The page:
In today’s swiftly changing music world reaching your third album is a significant achievement that suggests clarity in your sense of self as a band and the drive to succeed for long enough to release three records. For Tucson, AZ’s The Bled that time is now, with the release of their impressively diverse third album, Silent Treatment.
The fivesome, who formed in 2001 in Tucson, made a name for themselves in their hometown soon after they formed and began performing at small clubs around the city. In no time, they released their raging debut Pass the Flask on Fiddler Records, and eventually signed with Vagrant in 2005 and released their breakthrough disc, Found In The Flood.
Fast-forward through years of extensive touring that included stops in almost every continent, to The Bled returning home shortly after finishing Warped Tour in 2006. The band immediately began working on this new album – spending a significantly longer amount of time writing Silent Treatment than previous releases. This extended writing period allowed the group to fully expand their sound and ensure that every number received the attention it deserved and was, as guitarist Jeremy Ray Talley puts it, “the perfect amount of time to get the songs to sound exactly how we wanted them to sound.”
“It was the best possible situation for us,” drummer Mike Pedicone explains of the process. “We had five full months to write this record, which we discovered was really good for us as a group.
We needed that much time because we’ve got so much more going into our songs now and we liked having the time to really rehearse each song and pick the little pieces apart and put them back together again.”
After penning 12 songs The Bled entered the studio in March ‘07 with producer Brian McTernan (Converge, Strike Anywhere, Thrice) in Baltimore, MD, where they spent six and a half weeks tracking a total of 14 songs that were eventually reduced to the 11 charging, compelling tracks that compose Silent Treatment. Encouraged by the results of friends’ bands’ work with McTernan, The Bled elected to take advantage of the producer’s skills and positive work ethic in the studio.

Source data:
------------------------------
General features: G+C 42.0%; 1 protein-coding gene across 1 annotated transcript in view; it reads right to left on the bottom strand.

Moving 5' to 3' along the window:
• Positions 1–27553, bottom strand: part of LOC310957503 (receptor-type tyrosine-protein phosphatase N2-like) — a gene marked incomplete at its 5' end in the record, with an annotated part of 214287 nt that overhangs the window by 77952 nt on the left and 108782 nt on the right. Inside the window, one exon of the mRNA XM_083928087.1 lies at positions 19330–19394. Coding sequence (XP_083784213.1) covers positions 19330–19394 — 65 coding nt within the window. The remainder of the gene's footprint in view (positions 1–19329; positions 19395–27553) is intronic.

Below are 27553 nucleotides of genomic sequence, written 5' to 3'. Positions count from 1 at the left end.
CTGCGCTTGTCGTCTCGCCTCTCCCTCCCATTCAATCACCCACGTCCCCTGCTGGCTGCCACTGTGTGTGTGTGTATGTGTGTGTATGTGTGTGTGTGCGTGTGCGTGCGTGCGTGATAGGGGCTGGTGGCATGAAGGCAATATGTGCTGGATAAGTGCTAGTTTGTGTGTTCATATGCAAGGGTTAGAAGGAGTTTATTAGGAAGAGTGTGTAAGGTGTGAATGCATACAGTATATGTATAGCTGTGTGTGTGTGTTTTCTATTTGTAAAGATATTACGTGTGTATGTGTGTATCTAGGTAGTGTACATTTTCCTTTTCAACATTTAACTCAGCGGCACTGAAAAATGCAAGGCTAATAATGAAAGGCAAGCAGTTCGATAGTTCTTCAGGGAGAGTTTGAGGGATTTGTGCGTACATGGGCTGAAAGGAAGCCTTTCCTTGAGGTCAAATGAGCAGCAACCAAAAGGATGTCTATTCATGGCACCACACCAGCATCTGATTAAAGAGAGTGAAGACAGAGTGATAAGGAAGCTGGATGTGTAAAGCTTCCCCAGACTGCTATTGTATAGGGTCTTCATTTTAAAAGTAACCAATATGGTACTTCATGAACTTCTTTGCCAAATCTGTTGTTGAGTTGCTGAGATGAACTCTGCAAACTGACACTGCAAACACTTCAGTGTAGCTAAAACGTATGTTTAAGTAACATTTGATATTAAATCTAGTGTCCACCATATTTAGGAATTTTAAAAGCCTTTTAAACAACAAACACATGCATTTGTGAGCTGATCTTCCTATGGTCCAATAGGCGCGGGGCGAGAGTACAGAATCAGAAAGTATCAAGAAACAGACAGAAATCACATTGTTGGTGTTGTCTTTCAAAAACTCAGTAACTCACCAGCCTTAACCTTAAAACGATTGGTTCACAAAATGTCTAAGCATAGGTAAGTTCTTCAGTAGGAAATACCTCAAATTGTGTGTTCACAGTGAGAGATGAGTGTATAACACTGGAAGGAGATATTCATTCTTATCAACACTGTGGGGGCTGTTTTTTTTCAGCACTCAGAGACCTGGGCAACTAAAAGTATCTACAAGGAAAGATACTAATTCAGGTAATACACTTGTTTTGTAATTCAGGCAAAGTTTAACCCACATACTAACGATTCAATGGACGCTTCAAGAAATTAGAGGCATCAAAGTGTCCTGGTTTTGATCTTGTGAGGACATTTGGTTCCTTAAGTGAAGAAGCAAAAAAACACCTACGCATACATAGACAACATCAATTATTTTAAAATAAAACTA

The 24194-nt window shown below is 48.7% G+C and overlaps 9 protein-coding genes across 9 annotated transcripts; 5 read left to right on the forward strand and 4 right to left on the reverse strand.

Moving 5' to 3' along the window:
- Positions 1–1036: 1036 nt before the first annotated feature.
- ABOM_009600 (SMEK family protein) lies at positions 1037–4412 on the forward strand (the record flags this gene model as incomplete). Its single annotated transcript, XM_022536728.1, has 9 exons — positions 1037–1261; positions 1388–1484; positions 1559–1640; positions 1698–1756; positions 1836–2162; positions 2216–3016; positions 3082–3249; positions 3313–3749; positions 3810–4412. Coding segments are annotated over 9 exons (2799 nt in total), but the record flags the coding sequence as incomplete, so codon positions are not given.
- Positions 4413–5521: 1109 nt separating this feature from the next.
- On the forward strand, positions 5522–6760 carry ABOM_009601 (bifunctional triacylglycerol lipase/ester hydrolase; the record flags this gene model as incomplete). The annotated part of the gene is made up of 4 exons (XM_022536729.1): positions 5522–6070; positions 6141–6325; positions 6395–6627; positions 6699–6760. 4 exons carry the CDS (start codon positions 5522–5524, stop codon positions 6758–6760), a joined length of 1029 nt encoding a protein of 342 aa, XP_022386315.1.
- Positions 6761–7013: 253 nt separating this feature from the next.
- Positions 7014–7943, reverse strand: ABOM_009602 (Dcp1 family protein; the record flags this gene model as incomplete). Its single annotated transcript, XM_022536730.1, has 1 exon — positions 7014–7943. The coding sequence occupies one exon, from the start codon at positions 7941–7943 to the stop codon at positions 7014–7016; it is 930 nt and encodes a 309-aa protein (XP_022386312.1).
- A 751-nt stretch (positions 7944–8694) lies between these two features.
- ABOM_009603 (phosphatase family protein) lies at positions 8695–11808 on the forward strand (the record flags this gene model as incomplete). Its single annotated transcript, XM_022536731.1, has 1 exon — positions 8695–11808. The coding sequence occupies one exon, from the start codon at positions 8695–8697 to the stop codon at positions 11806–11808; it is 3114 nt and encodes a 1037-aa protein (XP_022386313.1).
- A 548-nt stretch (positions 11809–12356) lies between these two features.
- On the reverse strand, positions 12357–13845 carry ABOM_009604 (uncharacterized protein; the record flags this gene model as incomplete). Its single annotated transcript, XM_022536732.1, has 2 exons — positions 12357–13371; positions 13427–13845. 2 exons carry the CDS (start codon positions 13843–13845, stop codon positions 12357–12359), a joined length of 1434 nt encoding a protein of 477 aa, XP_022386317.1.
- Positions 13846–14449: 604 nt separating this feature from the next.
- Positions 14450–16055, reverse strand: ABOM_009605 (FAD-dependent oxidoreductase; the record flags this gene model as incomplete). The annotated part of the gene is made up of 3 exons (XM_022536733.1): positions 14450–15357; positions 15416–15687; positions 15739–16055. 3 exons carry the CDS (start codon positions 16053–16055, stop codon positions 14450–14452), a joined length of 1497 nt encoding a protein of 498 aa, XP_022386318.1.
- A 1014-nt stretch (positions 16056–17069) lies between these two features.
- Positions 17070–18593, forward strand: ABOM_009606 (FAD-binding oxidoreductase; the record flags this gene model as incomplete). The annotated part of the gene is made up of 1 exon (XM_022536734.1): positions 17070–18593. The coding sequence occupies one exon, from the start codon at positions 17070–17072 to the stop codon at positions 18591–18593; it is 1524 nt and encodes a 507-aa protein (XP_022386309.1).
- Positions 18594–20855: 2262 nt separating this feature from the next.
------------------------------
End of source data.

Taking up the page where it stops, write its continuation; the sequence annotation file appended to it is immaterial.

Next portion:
The result is a record that embodies the best of The Bled’s work on the raw Pass the Flask and their more melodically-inclined sophomore release, Found in the Flood, while ascending their sound to a whole new level of complexity and melodic aggression. Silent Treatment also exhibits the skill and refinement acquired while spending months on the road with bands like Thrice, The Used, and My Chemical Romance. There is a resounding density to standout tracks like expansive opener “Shadetree Mechanics,” the comparably hushed, emotive “Asleep At the Frontlines” and the throbbing, head-splitting “Starving Artiste,” and the entire album seems primed for a dynamic live performance, with particular emphasis on the evolution of James Munoz’s inspired vocals.
“The songs talk about some of the fear and pain you go through when you’re trying to change things for the better,” says Talley. “The title reflects what we all have gone through as we’ve cut ties to situations in our lives that weren’t positive.”
“The pure, raw heaviness that we like to write and that we love to play onstage came out on this record,” Pedicone adds. “I feel like we found our own definable style of writing on this record.”
Ultimately, The Bled hope Silent Treatment is received on its own terms, disregarding generic convention or expectation, as the vigorous, vital record that it is.
“I really want people to listen to the record aside from these whole genre-specific ideals people seem to have,” Pedicone concludes. “People have this idea of what heavy music sound like, but I want people to listen to this record and really soak up what we’ve done. I think we made a great record.”